I believe all congregations should engage in regular and open evaluation of their programs and ministries. Regular evaluations help leaders and others in the congregation to know what is working well, and what may need improvement. I believe regular, open evaluations help congregations to stay focused on their core mission, and help congregations to keep core ministries and programs happy and healthy. With that in mind, the following pages offer one approach to evaluation.

-- 18 January 2005

The process used for this evaluation

The entire church school, from preschool through grade 6, met together during each of the three sessions of church school.

The basic format for each meeting was as follows:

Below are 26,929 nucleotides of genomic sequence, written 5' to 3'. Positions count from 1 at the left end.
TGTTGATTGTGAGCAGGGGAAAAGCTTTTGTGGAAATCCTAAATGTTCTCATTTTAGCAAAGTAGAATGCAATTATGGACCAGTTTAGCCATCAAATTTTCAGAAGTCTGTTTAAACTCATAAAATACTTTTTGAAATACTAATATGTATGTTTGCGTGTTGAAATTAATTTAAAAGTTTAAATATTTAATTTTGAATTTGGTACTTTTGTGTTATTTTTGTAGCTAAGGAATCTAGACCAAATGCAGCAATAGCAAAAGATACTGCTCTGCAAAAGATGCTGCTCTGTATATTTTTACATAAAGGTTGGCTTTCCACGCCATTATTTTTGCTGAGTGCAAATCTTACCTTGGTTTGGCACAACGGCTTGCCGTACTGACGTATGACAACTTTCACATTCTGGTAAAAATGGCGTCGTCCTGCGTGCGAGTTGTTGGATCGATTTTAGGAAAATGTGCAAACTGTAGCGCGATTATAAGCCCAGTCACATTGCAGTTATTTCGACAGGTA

Meeting held in south end of Common Room.

Preparation: Social hour table and chairs moved out of south end of room.
Carpet squares for children to sit on are arranged in a circle on the floor.
One chair for minister to sit in, chairs available for other adults to sit in behind children.

Materials: Chalice, matches, flip chart and easel, markers

I/ Opening and attendance
Welcome, quick statement of what we'll be doing today
Go around circle, every child says name, minister writes down each name

II/ Chalice lighting
Read opening words, light chalice
Teach song: "Gathered Here" (from hymnal)

III/ Assessment process -- assessing what children remember from church